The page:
Sunday, 14 November 2010

Grief at Treyarnon Bay

Treyarnon Bay is one of a series of surfing bays to the west of Padstow. It was the scene of many family camping holidays from 1965 into the early 1970s. After my wonderful meal at Rick Stein's Seafood Restaurant in Padstow, and a little shopping in the boutiques there, I went to Treyarnon at the tail end of the afternoon. It was windy and rather chilly, and the light was starting to fade.

I got down onto the beach and walked towards the waves. As the wind grew keener and the clouds more threatening, my mood turned from elation to sorrow. I could not help reflecting on those family holidays forty-odd years before. Mum, Dad, my brother W---, they were all alive then. All having a jolly time, full of zest. Mum and Dad were just past their mid-forties, in the prime of their lives. They were always laughing and doing things they enjoyed. W--- my younger brother was an energetic and carefree boy who had not yet become complicated. They all loved the beach. I was a lanky, shy, solitary, awkward teenager who was moody and bored and felt like a misfit. Here's a shot of me from July 1965, when I'd have just turned thirteen, trying to smile for the camera:

Can this possibly be the same person who became this (taken when caravanning in Kent in early 2008, only a few months before transition commenced):

Or this (taken very recently at the Tate St Ives):

Or either of these people (taken a couple of days ago at home):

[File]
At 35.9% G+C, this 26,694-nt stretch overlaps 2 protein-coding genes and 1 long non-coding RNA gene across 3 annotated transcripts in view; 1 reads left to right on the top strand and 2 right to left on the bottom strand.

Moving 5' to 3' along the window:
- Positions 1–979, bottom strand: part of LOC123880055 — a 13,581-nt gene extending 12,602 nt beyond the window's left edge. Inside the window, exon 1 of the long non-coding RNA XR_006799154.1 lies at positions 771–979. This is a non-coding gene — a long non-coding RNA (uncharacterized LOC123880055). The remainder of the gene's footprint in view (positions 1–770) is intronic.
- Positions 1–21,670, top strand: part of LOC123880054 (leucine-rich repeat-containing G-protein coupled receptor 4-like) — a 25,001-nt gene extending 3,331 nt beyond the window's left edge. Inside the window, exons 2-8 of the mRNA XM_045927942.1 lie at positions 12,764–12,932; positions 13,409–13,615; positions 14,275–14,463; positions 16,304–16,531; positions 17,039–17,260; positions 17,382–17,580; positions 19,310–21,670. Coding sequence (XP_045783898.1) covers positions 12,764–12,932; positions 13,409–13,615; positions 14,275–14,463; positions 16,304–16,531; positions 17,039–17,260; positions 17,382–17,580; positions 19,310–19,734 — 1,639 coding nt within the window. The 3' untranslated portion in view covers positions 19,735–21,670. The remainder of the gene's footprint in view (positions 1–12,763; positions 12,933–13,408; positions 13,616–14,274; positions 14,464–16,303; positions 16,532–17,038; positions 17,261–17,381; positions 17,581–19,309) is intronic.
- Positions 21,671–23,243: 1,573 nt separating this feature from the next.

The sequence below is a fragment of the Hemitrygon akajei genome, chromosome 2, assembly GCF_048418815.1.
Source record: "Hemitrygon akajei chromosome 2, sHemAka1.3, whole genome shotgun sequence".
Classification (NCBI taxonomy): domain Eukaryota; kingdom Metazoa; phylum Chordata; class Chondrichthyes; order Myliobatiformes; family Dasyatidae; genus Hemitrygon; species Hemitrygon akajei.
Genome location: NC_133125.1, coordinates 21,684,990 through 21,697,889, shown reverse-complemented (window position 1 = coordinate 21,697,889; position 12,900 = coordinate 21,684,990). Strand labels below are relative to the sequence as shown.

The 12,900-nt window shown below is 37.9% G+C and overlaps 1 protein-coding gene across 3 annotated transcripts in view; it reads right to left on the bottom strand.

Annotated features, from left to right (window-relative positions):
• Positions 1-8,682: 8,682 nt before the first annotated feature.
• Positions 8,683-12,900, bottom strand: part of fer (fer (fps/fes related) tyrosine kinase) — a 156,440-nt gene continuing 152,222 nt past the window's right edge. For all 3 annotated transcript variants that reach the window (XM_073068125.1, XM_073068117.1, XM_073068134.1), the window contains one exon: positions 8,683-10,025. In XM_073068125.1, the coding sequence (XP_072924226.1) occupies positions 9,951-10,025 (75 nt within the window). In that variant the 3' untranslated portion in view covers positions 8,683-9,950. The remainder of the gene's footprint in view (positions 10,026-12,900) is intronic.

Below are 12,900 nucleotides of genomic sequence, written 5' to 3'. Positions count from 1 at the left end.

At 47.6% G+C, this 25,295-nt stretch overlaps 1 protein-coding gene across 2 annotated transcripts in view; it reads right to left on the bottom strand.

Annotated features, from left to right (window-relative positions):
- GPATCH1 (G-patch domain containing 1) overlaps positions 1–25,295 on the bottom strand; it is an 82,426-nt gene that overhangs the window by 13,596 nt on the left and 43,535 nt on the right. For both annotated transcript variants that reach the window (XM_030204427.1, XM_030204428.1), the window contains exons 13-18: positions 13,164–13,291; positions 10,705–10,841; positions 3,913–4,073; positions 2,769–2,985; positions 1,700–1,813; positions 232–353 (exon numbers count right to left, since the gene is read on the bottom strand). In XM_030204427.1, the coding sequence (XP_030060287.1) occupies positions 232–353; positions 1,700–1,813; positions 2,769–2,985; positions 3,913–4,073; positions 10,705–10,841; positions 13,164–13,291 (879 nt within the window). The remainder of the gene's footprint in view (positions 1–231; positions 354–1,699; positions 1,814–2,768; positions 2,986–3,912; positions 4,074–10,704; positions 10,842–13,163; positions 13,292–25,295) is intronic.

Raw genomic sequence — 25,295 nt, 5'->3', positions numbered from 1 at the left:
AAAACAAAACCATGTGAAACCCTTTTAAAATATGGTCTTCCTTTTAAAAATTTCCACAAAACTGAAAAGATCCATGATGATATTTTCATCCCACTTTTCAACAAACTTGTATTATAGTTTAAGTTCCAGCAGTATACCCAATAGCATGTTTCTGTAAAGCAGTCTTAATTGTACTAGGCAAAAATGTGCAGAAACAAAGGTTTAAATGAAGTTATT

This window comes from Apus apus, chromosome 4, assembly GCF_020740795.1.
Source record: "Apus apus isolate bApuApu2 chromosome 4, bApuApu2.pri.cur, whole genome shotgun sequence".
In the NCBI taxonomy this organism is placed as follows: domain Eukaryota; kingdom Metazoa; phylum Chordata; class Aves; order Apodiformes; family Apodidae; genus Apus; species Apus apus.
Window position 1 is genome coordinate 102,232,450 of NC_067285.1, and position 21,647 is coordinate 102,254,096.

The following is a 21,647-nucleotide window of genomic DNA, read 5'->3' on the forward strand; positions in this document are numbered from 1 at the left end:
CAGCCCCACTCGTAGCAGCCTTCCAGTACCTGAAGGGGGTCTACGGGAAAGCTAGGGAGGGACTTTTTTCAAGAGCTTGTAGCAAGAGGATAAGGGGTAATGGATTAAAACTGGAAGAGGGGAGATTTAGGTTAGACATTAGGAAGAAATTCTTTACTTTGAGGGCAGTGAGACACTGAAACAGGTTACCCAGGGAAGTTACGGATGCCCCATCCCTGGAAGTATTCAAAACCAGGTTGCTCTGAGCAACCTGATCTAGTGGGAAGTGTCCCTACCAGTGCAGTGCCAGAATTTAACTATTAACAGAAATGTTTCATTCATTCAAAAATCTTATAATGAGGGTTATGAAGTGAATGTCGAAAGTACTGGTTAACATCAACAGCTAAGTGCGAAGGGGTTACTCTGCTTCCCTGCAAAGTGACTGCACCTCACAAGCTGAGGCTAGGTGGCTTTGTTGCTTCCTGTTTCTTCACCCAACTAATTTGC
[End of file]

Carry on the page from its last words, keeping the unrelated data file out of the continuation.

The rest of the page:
Amazing how we change. I don't see much of a link between the golden person of 2010 and the vaguely dissatisfied person of 2008, let alone the very uncomfortable youngster of 1965.

Back to my story. As I trod the wet sand (in my blue wellies with the hens on them, incidentally) I felt more and more pulled down by the thought that my family had vanished, taken away by accident, disease and sudden death. Eventually the tears came, and everything was a blur. And, because there was nobody to hear, I howled with grief into the bitter wind. This subsided, but I continued to wipe away tears until I had completed a circuit of the beach. Then I cheered up. Yes, I could keep on asking 'Why me, why did I survive them all?' but it achieved nothing. And I kept remembering that life goes on come what may, and one might as well go with it willingly, because go with it one must. There is no choice. I should instead be happy that I had been spared, and had a life that was not yet over. And it mattered what kind of life I led in the years left to me.

I decided that, whatever my circumstances in the years ahead, I would snap my fingers at adversity and make myself glad to have been born.


  1. Nice one, Lucy....


  2. Sometimes, Lucy, the weepies creep up on us with out being notice. After a while you become more accustomed to the triggers, but the risk is still there, lurking.

    You have to let them out, pull through, carry on. Not easy, I know. But its better to confront your emotions, your grief, than let it fester.



  3. You weathered the storm. Gosh you look so much happier now. Keep snapping those fingers.

  4. Those memories can come flooding back at such a time.

  5. I've lost my father and one of my sisters, but I still have my older sister, and my mother, who will be 90 in a little over two months. I can't imagine being the only one left. Of course you cried! I would too! You are all that's left of all of those cherished family memories.

    In spite of your losses, you have made such great strides in claiming your new happiness. Just comparing the pictures you posted, it's easy to see that you are so much happier. There is a profound sadness in those old male eyes, that is totally absent in today's Lucy. If anyone needs proof that you are doing the right thing, just show them those pictures.

    BIg hug!
    Melissa XOXO

  6. There's a stretch of road near Okehampton where I lost my mum 53 years ago. I can never pass that way without thinking about her, nor the way her loss has probably shaped my own life. I hope she would have loved the 'Angie' in me.


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